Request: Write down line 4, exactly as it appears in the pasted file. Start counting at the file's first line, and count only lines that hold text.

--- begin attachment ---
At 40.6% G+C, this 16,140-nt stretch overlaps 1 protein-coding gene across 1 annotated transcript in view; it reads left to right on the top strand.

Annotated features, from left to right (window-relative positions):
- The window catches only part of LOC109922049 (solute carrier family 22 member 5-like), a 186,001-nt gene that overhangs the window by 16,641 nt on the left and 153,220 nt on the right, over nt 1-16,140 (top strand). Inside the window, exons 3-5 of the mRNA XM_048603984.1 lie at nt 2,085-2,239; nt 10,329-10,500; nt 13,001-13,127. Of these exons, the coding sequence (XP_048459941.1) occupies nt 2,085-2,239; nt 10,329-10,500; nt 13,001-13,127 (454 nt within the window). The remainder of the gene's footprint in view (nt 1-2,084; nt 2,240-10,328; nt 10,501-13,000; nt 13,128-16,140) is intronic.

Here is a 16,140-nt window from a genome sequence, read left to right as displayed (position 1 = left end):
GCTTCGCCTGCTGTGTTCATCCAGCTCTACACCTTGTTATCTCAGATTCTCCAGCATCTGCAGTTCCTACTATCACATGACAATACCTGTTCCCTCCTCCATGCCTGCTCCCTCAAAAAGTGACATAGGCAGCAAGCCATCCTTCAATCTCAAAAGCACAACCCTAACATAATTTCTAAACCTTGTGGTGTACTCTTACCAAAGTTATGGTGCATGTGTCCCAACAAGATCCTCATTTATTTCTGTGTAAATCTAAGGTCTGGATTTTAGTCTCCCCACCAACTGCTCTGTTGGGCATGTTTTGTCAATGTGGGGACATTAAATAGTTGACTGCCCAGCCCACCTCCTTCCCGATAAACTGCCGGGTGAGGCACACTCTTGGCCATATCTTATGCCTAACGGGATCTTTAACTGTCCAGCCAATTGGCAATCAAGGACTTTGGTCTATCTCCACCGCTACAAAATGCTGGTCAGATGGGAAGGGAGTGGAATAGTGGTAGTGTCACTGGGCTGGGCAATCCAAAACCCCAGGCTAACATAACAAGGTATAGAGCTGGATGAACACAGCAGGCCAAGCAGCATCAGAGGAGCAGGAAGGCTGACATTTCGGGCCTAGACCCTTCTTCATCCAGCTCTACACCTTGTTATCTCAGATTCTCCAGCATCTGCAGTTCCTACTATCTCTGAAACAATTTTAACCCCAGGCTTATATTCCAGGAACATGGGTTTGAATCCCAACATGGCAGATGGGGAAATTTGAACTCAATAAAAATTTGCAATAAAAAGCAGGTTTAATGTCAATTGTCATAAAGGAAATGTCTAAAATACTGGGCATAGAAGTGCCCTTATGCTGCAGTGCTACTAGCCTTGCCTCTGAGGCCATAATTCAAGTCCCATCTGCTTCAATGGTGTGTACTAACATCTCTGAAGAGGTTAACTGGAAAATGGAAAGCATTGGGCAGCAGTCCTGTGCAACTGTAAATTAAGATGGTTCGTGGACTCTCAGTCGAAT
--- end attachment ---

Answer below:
Here is a 16,140-nt window from a genome sequence, read left to right as displayed (position 1 = left end):